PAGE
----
The Western Cape High Court recently heard the matter of Opperman v Boonzaaier and Others (24887/2010). In this matter the Applicant who is a farmer by occupation, lent his friend, the First Respondent an amount of R7 million to assist him in a property development.

The First Respondent was unable to meet his payment obligations and the Applicant applied for his sequestration.

The court took into account the provisions of the National Credit Act (NCA) as the loans made were credit agreements. In terms of Section 40 of the NCA a credit provider to whom the total principal debt owed exceeds the threshold (currently R500 000.00) is required to apply to be registered as a credit provider.

The Applicant was therefore required by statutory provisions to have applied for registration as a credit provider, which he had not done.

Section 89(5) of the NCA provides that a credit agreement is unlawful if at the time the agreement was made, the credit provider was not registered and the Act requires that credit provider to be registered. The Act further provides that if a credit agreement is unlawful, a court must order that:

  1. the credit agreement is void;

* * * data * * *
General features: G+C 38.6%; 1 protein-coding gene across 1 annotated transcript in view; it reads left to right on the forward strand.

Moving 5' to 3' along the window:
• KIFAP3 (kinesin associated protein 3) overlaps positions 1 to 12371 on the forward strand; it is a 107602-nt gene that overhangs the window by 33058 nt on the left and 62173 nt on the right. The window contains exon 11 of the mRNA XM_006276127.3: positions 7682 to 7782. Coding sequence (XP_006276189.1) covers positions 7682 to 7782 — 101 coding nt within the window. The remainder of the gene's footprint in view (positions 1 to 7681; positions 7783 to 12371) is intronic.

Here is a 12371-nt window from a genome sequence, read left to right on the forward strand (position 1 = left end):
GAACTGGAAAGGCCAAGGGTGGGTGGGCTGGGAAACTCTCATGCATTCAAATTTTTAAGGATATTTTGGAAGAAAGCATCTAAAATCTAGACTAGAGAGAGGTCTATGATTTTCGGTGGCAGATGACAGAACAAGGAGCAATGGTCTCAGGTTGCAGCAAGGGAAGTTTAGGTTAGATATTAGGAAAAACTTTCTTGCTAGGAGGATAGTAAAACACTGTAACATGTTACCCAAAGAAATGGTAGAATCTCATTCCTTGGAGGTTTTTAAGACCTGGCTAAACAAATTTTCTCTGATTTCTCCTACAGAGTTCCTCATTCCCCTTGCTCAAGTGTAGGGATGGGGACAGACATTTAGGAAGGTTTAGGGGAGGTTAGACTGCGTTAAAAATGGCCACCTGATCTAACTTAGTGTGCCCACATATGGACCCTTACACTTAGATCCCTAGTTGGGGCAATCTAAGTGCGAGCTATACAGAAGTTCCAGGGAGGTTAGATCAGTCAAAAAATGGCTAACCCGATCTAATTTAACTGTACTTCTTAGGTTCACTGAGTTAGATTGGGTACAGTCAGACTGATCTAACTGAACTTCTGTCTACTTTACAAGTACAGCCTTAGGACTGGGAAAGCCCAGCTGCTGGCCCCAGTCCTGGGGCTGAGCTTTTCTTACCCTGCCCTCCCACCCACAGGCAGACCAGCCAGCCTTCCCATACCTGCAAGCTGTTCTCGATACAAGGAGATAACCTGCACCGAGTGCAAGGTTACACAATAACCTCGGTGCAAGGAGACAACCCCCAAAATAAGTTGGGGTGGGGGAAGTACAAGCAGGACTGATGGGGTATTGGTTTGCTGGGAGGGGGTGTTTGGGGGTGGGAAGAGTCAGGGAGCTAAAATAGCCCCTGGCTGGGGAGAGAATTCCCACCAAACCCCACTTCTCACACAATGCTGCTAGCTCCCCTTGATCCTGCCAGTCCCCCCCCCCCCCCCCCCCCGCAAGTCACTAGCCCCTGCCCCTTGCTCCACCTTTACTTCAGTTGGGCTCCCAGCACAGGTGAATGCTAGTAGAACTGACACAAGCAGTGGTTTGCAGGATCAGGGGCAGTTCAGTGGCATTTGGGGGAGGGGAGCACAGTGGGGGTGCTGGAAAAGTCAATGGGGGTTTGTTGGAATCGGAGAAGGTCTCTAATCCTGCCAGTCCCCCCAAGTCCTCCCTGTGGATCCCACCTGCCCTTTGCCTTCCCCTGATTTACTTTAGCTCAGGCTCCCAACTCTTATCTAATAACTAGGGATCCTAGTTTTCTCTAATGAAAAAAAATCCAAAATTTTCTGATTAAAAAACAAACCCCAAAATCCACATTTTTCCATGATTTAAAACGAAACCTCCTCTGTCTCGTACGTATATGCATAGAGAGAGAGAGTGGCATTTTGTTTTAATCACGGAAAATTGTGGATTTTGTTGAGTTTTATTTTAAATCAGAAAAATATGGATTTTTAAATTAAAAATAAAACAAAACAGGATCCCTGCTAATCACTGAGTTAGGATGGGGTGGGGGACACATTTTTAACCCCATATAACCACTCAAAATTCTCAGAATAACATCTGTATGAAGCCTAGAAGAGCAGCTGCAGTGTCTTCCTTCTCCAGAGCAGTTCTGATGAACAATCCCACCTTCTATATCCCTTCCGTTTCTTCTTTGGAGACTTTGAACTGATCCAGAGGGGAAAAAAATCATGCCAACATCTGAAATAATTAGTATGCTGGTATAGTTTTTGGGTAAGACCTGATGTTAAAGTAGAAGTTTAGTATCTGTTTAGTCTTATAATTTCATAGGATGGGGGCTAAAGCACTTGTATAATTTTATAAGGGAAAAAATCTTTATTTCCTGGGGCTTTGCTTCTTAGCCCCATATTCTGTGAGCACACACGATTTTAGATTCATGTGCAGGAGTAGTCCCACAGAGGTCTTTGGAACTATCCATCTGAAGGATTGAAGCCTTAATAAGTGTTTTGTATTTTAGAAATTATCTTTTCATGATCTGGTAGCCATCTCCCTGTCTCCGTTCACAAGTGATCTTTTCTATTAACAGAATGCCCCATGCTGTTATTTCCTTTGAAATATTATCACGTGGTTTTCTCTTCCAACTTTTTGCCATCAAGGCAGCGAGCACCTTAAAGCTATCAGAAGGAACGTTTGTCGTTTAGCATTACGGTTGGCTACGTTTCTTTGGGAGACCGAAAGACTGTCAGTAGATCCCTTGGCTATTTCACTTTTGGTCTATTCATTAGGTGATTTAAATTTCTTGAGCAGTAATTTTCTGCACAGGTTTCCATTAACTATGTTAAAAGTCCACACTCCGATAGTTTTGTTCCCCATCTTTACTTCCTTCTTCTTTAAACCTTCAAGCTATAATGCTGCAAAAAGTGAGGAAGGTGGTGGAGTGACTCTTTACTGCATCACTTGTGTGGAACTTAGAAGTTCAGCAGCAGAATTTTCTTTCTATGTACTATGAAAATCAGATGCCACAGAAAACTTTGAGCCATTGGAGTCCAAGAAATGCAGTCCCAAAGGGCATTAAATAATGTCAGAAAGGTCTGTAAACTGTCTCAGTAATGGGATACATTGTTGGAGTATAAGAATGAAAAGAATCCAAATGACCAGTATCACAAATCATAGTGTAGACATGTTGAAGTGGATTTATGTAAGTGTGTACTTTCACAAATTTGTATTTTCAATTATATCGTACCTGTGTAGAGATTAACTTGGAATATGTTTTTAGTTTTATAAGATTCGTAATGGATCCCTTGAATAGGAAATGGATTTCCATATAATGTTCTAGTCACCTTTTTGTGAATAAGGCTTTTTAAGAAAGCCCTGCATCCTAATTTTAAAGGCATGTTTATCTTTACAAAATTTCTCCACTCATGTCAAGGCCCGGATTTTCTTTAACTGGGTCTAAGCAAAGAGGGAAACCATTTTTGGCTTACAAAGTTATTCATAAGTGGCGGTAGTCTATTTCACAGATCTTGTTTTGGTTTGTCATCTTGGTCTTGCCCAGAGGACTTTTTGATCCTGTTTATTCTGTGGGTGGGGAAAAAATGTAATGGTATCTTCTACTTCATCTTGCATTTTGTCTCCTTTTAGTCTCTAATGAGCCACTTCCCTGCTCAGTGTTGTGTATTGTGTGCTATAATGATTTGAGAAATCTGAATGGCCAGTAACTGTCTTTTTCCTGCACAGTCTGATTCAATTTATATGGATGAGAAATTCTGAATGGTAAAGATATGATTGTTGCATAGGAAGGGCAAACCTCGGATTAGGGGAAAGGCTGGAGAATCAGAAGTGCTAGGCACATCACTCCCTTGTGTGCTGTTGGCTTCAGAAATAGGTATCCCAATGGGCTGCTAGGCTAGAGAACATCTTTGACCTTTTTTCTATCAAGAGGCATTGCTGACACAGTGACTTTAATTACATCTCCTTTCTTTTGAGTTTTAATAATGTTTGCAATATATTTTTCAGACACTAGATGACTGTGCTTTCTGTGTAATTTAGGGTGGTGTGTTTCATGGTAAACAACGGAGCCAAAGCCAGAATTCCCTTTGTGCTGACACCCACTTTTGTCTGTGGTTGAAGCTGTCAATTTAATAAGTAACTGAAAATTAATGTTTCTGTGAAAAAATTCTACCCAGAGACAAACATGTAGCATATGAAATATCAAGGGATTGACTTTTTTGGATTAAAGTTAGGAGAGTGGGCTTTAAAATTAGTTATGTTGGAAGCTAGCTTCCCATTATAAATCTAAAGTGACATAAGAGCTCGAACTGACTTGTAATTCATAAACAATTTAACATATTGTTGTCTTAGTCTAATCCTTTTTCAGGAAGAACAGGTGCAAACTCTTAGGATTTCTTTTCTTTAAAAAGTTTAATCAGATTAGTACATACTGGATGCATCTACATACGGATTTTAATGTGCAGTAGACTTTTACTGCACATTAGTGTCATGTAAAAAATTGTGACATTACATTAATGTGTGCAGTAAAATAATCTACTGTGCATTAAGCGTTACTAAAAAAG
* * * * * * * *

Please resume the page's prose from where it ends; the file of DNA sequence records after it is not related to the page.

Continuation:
2. the credit provider must return to the consumer any money paid under that agreement, with interest;
  3. all the purported rights of the credit provider to recover any money paid are either:
    1. cancelled; or
    2. forfeited to the state.

The clear effect of the aforesaid is that loan agreements being dealt with herein are unlawful and must be treated as void. Therefore the Applicant’s right to repayment is either cancelled or forfeited to the state.

Section 89(5)(c) of the National Credit Act was declared to be inconsistent with the provisions of Section 25(1) of the Constitution in that it infringed the right not to be deprived of property.

The court held that Applicant’s loss of his right to claim repayment was a deprivation of property.

This declaration of invalidity however has no force unless it is confirmed by the Constitutional Court.